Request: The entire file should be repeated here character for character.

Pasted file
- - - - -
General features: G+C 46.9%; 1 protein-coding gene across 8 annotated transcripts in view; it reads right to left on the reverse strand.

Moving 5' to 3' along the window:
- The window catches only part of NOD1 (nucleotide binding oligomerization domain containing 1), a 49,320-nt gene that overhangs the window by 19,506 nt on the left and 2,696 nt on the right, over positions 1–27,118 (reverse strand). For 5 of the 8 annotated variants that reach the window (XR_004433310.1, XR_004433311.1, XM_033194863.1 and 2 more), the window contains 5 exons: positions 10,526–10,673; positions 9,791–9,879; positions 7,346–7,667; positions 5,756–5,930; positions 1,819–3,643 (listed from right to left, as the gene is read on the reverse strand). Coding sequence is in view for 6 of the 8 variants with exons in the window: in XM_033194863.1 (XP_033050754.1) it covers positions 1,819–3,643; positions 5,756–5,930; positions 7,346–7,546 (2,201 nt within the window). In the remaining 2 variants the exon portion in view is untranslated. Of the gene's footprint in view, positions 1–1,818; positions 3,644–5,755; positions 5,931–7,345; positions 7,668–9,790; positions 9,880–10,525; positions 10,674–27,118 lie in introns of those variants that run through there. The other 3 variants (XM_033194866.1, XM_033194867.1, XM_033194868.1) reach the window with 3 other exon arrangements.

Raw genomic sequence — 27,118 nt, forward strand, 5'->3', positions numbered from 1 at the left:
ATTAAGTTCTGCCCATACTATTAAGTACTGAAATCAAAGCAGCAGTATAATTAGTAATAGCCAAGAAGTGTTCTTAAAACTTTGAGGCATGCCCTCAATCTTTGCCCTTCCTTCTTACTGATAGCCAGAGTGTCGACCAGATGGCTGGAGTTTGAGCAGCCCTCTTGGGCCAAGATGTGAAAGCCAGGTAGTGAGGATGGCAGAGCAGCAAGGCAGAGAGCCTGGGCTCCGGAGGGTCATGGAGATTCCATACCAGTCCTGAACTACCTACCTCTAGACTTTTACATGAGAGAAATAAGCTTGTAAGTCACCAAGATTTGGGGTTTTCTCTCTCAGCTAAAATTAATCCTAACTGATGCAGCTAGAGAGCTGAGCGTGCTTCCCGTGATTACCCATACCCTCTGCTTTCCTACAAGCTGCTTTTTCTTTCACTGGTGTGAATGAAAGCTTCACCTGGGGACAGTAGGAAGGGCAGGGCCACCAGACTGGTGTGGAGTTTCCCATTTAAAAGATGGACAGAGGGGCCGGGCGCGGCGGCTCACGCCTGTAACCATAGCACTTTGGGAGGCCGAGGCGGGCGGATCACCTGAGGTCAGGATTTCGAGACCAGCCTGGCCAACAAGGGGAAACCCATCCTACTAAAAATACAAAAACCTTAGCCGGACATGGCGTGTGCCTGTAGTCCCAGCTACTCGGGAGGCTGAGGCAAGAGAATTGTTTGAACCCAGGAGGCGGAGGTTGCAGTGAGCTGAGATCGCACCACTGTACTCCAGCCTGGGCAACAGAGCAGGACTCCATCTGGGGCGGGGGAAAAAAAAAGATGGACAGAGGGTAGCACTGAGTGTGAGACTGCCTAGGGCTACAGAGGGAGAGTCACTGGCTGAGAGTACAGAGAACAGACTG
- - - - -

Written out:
General features: G+C 46.9%; 1 protein-coding gene across 8 annotated transcripts in view; it reads right to left on the reverse strand.

Moving 5' to 3' along the window:
- The window catches only part of NOD1 (nucleotide binding oligomerization domain containing 1), a 49,320-nt gene that overhangs the window by 19,506 nt on the left and 2,696 nt on the right, over positions 1–27,118 (reverse strand). For 5 of the 8 annotated variants that reach the window (XR_004433310.1, XR_004433311.1, XM_033194863.1 and 2 more), the window contains 5 exons: positions 10,526–10,673; positions 9,791–9,879; positions 7,346–7,667; positions 5,756–5,930; positions 1,819–3,643 (listed from right to left, as the gene is read on the reverse strand). Coding sequence is in view for 6 of the 8 variants with exons in the window: in XM_033194863.1 (XP_033050754.1) it covers positions 1,819–3,643; positions 5,756–5,930; positions 7,346–7,546 (2,201 nt within the window). In the remaining 2 variants the exon portion in view is untranslated. Of the gene's footprint in view, positions 1–1,818; positions 3,644–5,755; positions 5,931–7,345; positions 7,668–9,790; positions 9,880–10,525; positions 10,674–27,118 lie in introns of those variants that run through there. The other 3 variants (XM_033194866.1, XM_033194867.1, XM_033194868.1) reach the window with 3 other exon arrangements.

Raw genomic sequence — 27,118 nt, forward strand, 5'->3', positions numbered from 1 at the left:
ATTAAGTTCTGCCCATACTATTAAGTACTGAAATCAAAGCAGCAGTATAATTAGTAATAGCCAAGAAGTGTTCTTAAAACTTTGAGGCATGCCCTCAATCTTTGCCCTTCCTTCTTACTGATAGCCAGAGTGTCGACCAGATGGCTGGAGTTTGAGCAGCCCTCTTGGGCCAAGATGTGAAAGCCAGGTAGTGAGGATGGCAGAGCAGCAAGGCAGAGAGCCTGGGCTCCGGAGGGTCATGGAGATTCCATACCAGTCCTGAACTACCTACCTCTAGACTTTTACATGAGAGAAATAAGCTTGTAAGTCACCAAGATTTGGGGTTTTCTCTCTCAGCTAAAATTAATCCTAACTGATGCAGCTAGAGAGCTGAGCGTGCTTCCCGTGATTACCCATACCCTCTGCTTTCCTACAAGCTGCTTTTTCTTTCACTGGTGTGAATGAAAGCTTCACCTGGGGACAGTAGGAAGGGCAGGGCCACCAGACTGGTGTGGAGTTTCCCATTTAAAAGATGGACAGAGGGGCCGGGCGCGGCGGCTCACGCCTGTAACCATAGCACTTTGGGAGGCCGAGGCGGGCGGATCACCTGAGGTCAGGATTTCGAGACCAGCCTGGCCAACAAGGGGAAACCCATCCTACTAAAAATACAAAAACCTTAGCCGGACATGGCGTGTGCCTGTAGTCCCAGCTACTCGGGAGGCTGAGGCAAGAGAATTGTTTGAACCCAGGAGGCGGAGGTTGCAGTGAGCTGAGATCGCACCACTGTACTCCAGCCTGGGCAACAGAGCAGGACTCCATCTGGGGCGGGGGAAAAAAAAAGATGGACAGAGGGTAGCACTGAGTGTGAGACTGCCTAGGGCTACAGAGGGAGAGTCACTGGCTGAGAGTACAGAGAACAGACTG